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Friday Box Office: '22 Jump Street' and 'Train Your Dragon 2' Both Headed for $50 Million-Plus Weekends

Photo of Tom Brueggemann By Tom Brueggemann | Thompson on Hollywood June 14, 2014 at 2:37PM

Studios played it safe this weekend opposite the start of the World Cup--which is more damaging to overall box office internationally--by debuting two sequels domestically. Both the well-reviewed "22 Jump Street" and "How to Train Your Dragon 2" look headed to over $50 million for the weekend, a rare occurrence for more than one new film.
'How to Train Your Dragon 2'
'How to Train Your Dragon 2'

Studios played it safe this weekend with two sequels opposite the start of the World Cup, whose early summer timing is more damaging to overall box office internationally. Both films -- "22 Jump Street" (Sony) and "How to Train Your Dragon 2" (DreamWorks Animation & 20th Century Fox) -- were elevated to summer playtime after the first films in these franchises scored strong March performances. Both also received better-than-average critical response to enhance already strong audience interest, with the result that the two films look headed to over $50 million for the weekend, a rare occurrence for more than one new film. 

"Jump Street" grossed $25 million between strong Thursday evening shows and Friday to place #1 for the day and likely for the full weekend with "Dragon," which scored $18.5 million possibly outgrossing it for the rest of the weekend. The combined strength of the two films placed the day (and likely the weekend) slightly behind last year, when "Man of Steel" by itself grossed $116 million (with "This Is the End" adding another $20 million for its start). 

With the combined production budgets of both films coming in close to "Steel"'s cost alone, this is a good result for their studios. Compared to a weekend with a film opening bigger than any of this season's blockbusters, this steadily holding total gross is a decent result overall. (The $145-million"Dragon" is more expensive, and will need major foreign box office to propel it into profit). 

The ongoing weakness for the summer so far -- the lack of any film that shows above-average holds over multiple weeks -- held down the rest of the top 10. Number three "The Fault in Our Stars" (20th Century Fox) at $6,350,000 fell more than 60% from its initial single day Friday even without premium-price night-before figures. Number four "Maleficent" (Buena Vista) continues to hold better (a less than 50% drop) at $5,844,000 for the day. The second weekend for Tom Cruise's "Edge of Tomorrow" also looks like it will be down a disappointing close to 50% with Friday coming in at $4,560,000 for #5, with hoped-for, strong word-of-mouth not saving the domestic side of the film's take (foreign is stronger).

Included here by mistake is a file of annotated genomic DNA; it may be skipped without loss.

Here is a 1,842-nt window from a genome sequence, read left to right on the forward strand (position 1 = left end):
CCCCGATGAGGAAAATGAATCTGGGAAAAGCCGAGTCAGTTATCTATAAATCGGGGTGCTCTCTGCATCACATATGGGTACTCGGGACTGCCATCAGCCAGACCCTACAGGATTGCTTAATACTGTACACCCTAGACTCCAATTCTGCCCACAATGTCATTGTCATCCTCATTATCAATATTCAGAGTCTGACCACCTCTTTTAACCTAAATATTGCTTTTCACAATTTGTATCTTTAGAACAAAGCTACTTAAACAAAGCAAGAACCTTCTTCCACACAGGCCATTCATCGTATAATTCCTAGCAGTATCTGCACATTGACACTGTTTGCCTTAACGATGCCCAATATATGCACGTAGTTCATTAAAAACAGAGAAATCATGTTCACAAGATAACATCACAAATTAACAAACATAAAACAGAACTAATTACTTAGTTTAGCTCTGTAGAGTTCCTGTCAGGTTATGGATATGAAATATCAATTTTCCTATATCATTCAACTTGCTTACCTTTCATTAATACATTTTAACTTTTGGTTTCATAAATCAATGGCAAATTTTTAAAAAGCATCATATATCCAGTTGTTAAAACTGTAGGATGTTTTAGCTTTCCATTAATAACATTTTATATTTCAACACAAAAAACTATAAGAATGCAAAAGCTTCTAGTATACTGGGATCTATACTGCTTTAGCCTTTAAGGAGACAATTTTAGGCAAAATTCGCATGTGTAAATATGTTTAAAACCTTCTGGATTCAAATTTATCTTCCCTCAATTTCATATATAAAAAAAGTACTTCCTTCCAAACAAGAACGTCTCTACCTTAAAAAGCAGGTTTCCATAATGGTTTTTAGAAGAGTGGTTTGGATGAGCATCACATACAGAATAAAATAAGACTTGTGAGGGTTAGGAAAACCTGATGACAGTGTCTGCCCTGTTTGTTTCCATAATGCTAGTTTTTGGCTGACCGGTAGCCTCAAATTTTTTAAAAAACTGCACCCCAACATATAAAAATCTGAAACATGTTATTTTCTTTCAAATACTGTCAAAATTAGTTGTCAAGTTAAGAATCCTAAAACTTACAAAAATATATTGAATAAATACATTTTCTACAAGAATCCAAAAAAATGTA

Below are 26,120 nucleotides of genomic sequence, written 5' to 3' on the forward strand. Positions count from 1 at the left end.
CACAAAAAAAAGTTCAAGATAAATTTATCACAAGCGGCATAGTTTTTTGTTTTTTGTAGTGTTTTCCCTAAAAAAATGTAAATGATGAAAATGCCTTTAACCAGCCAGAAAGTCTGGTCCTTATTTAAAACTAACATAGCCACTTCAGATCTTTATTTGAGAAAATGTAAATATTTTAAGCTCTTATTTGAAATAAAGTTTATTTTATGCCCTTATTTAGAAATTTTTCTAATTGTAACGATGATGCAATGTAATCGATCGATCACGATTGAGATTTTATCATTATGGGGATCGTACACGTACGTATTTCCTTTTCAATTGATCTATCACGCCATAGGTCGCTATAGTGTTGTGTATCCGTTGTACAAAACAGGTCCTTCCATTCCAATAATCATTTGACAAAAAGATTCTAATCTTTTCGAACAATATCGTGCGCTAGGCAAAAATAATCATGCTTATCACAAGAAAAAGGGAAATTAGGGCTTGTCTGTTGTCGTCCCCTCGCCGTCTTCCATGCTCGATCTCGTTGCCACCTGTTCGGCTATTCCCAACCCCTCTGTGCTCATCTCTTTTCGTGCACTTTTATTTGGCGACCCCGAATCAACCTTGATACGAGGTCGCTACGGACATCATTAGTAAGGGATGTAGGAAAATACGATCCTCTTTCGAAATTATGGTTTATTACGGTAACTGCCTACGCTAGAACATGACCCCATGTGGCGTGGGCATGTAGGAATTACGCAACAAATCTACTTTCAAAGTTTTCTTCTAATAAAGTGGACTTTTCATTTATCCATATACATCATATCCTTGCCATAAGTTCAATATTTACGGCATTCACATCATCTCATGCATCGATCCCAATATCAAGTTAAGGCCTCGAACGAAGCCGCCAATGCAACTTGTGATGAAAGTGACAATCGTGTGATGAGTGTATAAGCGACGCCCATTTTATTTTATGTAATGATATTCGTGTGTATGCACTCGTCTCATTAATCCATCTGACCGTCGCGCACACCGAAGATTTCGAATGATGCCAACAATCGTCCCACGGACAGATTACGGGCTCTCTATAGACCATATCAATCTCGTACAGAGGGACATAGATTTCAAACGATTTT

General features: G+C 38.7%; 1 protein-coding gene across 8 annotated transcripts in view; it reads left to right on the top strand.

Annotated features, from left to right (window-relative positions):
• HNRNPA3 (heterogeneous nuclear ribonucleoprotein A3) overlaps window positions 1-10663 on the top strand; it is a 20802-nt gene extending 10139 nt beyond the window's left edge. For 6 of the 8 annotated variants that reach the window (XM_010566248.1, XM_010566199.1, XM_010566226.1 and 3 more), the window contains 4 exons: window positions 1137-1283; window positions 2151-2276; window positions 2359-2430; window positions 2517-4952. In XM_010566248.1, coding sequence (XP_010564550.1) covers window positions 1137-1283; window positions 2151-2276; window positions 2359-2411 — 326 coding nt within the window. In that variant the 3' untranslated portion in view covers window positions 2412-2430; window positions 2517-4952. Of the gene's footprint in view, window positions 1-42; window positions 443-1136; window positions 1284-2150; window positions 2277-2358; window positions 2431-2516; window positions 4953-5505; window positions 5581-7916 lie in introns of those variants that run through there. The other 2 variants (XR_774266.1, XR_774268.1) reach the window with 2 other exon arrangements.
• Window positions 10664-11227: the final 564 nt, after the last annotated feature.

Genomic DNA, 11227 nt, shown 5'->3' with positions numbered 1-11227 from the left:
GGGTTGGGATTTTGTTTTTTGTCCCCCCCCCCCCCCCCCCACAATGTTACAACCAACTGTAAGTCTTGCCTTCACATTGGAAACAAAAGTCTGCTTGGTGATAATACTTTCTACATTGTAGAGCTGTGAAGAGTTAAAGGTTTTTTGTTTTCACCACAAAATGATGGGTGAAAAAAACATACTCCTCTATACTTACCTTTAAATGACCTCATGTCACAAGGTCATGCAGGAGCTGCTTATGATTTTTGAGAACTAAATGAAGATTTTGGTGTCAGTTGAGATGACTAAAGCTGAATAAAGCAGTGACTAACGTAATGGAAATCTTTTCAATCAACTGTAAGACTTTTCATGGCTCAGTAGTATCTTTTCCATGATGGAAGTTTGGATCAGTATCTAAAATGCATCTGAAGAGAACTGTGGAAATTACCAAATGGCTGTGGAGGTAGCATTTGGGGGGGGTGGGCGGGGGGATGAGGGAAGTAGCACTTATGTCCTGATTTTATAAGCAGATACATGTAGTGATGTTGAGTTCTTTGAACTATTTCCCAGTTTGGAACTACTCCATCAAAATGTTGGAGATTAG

Number six "X-Men: Days of Future Past" (20th Century Fox) took in $2,625,000 and will pass $200 million today. None of the rest of the Top 10 -- in order: "A Million Ways to Die in the West"(Universal), "Godzilla"(Sony), "Neighbors" (Universal) and"Chef" (Open Road) managed to gross even $1 million for the day.

A24's "The Rover" looks to be the best new limited film, but with around $27,000 in five theaters looks to have a PSA of under $20,000 for the weekend -- decent but not a standout.

This article is related to: Box Office, Box Office Top Ten, How to Train Your Dragon 2

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Born and raised in Manhattan, Anne Thompson grew up going to the Thalia and The New Yorker and wound up at grad Cinema Studies at NYU. She worked at United Artists and Film Comment before heading west as that magazine's west coast editor. She wrote for the LA Weekly, Sight and Sound, Empire, The New York Times and Entertainment Weekly before serving as West Coast Editor of Premiere. She wrote for The Washington Post, The London Observer, Wired, More, and Vanity Fair, and did staff stints at The Hollywood Reporter and Variety. She eventually took her blog Thompson on Hollywood to Indiewire. She taught film criticism at USC Critical Studies, and continues to host the fall semester of “Sneak Previews” for UCLA Extension.